Steven Weissman is best known for comics about weird little kids like his late-'90s Little Rascals-by-way-of-Universal-monsters comic Yikes, and collections of strips featuring the cute, chubby children composed of thin, sharp, harsh-looking lines. These include the Fantagraphics-published Mean and Don't Call Me Stupid.
The Allegra LaViola Gallery in New York City plays host this week to artist Casey Jex Smith, whose exhibition will kick off Wednesday night with a performance based on role-playing game Dungeons & Dragons. With Smith as the Dungeon Master and audience members in control of the game dice, actors representing President
By now you're certainly aware of the incredibly unexpected and indescribably bizarre performance by Clint Eastwood at the Republican National Convention in Tampa, Florida on Thursday night, where the American film icon delivered an unscripted and punishing admonishment to an empty chair he jokingly identifie
Comic books have a history of attempting to tie-in with US Presidential Elections; in 2008, remember, Image Comics' Savage Dragon endorsed Barack Obama before the election, and Marvel Comics' Amazing Spider-Man hung out with him following his inauguration. But no comic's storyline has ever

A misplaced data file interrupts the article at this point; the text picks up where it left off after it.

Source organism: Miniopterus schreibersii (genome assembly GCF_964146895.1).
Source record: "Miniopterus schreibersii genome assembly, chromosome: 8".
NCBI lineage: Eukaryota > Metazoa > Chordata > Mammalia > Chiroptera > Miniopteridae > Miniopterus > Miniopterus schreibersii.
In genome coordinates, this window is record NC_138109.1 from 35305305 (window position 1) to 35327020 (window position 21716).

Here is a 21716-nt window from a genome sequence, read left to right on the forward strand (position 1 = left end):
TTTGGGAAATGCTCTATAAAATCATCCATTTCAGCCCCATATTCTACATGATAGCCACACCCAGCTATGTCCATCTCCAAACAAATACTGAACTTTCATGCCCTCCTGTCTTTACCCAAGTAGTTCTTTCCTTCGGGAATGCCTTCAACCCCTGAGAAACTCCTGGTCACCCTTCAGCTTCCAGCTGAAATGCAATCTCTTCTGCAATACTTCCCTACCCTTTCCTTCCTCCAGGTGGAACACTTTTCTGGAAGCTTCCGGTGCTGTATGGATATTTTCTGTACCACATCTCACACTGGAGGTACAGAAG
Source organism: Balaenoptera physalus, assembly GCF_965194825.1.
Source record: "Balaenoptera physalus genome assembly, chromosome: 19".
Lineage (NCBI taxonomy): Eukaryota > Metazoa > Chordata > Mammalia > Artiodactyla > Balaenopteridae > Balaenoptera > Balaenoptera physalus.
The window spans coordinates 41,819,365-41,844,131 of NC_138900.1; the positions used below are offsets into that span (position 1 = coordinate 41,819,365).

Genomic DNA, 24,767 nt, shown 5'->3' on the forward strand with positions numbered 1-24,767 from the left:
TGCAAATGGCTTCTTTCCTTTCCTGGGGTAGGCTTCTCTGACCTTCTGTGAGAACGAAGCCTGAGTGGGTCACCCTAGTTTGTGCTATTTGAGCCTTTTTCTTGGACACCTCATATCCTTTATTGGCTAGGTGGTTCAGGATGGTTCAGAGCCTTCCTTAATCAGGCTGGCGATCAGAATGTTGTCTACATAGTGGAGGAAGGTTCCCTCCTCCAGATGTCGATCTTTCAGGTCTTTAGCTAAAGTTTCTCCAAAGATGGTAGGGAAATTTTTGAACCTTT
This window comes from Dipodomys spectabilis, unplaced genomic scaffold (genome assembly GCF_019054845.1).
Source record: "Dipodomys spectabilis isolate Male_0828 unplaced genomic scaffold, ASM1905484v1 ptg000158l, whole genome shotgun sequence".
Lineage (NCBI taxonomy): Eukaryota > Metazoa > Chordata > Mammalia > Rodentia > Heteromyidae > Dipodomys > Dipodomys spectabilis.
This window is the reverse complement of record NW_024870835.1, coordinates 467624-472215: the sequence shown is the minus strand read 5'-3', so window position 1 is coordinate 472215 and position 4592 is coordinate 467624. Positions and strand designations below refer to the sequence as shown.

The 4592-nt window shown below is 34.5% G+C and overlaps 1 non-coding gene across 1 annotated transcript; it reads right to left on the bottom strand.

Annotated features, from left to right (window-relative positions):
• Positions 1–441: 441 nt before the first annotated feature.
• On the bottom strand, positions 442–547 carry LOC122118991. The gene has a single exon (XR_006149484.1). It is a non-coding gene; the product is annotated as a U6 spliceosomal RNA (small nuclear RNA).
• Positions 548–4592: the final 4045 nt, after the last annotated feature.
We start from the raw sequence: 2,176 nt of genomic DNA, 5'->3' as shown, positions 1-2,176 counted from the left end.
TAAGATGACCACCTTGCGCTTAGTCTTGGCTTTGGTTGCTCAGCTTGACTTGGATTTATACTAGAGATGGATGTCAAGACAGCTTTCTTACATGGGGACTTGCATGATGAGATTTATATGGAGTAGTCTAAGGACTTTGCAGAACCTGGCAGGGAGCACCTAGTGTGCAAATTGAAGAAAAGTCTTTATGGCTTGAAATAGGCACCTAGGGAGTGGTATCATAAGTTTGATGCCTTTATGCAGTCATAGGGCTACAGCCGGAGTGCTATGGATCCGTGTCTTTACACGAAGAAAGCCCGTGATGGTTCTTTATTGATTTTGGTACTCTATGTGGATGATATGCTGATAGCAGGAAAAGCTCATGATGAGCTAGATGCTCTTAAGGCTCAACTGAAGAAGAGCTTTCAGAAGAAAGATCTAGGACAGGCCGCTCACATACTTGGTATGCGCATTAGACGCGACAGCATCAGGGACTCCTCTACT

It's the pop culture mash-up you never expected - or, arguably, wanted: A Ron Paul-supporting remake of the Pokemon animated series theme song, as sung by the guy who sang the original. Yes, "why?" is a perfectly legitimate question to ask in response.
While some folks view the Republican primaries as America's greatest reality TV show, left-leaning viewers may see it as a choice between four political supervillains (or three supervillains and the somewhat less potent Ron Paul). Fron
Beleaguered Republican Presidential Primary candidate Herman Cain removed himself from the heavily contested race on Saturday amid decreasing poll numbers and increasing allegations of scandal. As he is wont to do,
Having observed the tremendous popularity of DC Comics New 52 initiative, whereby the publisher relaunched its entire line of superher titles with designed costumes, retooled creative teams and updated origins, cartoonist Ward Sutton wondered if the same kind of aesthetic overhaul could be helpful to politicians. With that in mind, Sutton created a series of amusing portraits for The Village Voice that imagi
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